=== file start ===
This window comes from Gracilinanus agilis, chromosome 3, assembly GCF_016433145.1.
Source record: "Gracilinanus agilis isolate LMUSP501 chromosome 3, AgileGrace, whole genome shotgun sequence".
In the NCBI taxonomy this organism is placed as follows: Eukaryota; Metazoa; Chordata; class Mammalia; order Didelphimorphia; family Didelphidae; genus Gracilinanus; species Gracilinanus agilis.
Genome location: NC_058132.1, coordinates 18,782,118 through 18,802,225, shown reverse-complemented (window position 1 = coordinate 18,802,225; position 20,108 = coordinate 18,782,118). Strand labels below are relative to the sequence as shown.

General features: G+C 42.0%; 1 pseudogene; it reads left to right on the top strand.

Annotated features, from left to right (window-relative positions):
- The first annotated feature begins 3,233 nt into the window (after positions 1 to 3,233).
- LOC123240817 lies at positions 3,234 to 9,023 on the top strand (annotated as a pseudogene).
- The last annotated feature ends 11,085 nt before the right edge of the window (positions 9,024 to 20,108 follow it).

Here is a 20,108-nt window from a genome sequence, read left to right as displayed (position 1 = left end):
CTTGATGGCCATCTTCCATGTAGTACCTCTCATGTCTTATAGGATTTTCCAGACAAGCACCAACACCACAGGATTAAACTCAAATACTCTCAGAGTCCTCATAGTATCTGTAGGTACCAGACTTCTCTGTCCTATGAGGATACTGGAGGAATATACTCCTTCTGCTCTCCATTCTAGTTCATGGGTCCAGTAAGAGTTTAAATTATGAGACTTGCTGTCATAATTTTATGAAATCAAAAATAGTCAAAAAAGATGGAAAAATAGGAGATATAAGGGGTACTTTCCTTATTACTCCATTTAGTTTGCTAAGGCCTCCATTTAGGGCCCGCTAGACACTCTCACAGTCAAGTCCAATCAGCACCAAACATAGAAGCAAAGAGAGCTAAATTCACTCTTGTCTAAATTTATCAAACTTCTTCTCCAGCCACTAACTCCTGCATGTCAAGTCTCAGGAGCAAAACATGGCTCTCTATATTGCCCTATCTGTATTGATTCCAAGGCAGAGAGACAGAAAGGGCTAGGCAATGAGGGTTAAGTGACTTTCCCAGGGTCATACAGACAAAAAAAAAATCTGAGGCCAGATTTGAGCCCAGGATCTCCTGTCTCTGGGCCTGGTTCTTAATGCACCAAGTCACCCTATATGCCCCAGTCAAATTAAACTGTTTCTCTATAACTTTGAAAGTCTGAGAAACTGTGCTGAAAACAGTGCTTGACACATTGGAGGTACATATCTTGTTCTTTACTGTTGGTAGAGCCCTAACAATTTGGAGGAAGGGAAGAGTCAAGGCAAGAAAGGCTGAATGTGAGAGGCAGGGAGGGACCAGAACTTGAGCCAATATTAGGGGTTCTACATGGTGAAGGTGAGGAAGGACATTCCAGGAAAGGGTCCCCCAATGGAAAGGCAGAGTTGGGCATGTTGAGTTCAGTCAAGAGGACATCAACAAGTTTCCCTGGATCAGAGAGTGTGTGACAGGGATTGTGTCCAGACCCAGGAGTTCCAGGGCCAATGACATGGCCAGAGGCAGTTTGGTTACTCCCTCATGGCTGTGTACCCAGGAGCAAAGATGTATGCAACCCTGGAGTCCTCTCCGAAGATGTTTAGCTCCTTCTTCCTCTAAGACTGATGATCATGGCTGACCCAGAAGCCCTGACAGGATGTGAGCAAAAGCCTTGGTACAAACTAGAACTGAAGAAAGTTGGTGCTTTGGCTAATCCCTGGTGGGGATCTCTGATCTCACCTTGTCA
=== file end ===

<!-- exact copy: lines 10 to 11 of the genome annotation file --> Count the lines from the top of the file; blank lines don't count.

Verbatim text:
Here is a 20,108-nt window from a genome sequence, read left to right as displayed (position 1 = left end):
CTTGATGGCCATCTTCCATGTAGTACCTCTCATGTCTTATAGGATTTTCCAGACAAGCACCAACACCACAGGATTAAACTCAAATACTCTCAGAGTCCTCATAGTATCTGTAGGTACCAGACTTCTCTGTCCTATGAGGATACTGGAGGAATATACTCCTTCTGCTCTCCATTCTAGTTCATGGGTCCAGTAAGAGTTTAAATTATGAGACTTGCTGTCATAATTTTATGAAATCAAAAATAGTCAAAAAAGATGGAAAAATAGGAGATATAAGGGGTACTTTCCTTATTACTCCATTTAGTTTGCTAAGGCCTCCATTTAGGGCCCGCTAGACACTCTCACAGTCAAGTCCAATCAGCACCAAACATAGAAGCAAAGAGAGCTAAATTCACTCTTGTCTAAATTTATCAAACTTCTTCTCCAGCCACTAACTCCTGCATGTCAAGTCTCAGGAGCAAAACATGGCTCTCTATATTGCCCTATCTGTATTGATTCCAAGGCAGAGAGACAGAAAGGGCTAGGCAATGAGGGTTAAGTGACTTTCCCAGGGTCATACAGACAAAAAAAAAATCTGAGGCCAGATTTGAGCCCAGGATCTCCTGTCTCTGGGCCTGGTTCTTAATGCACCAAGTCACCCTATATGCCCCAGTCAAATTAAACTGTTTCTCTATAACTTTGAAAGTCTGAGAAACTGTGCTGAAAACAGTGCTTGACACATTGGAGGTACATATCTTGTTCTTTACTGTTGGTAGAGCCCTAACAATTTGGAGGAAGGGAAGAGTCAAGGCAAGAAAGGCTGAATGTGAGAGGCAGGGAGGGACCAGAACTTGAGCCAATATTAGGGGTTCTACATGGTGAAGGTGAGGAAGGACATTCCAGGAAAGGGTCCCCCAATGGAAAGGCAGAGTTGGGCATGTTGAGTTCAGTCAAGAGGACATCAACAAGTTTCCCTGGATCAGAGAGTGTGTGACAGGGATTGTGTCCAGACCCAGGAGTTCCAGGGCCAATGACATGGCCAGAGGCAGTTTGGTTACTCCCTCATGGCTGTGTACCCAGGAGCAAAGATGTATGCAACCCTGGAGTCCTCTCCGAAGATGTTTAGCTCCTTCTTCCTCTAAGACTGATGATCATGGCTGACCCAGAAGCCCTGACAGGATGTGAGCAAAAGCCTTGGTACAAACTAGAACTGAAGAAAGTTGGTGCTTTGGCTAATCCCTGGTGGGGATCTCTGATCTCACCTTGTCA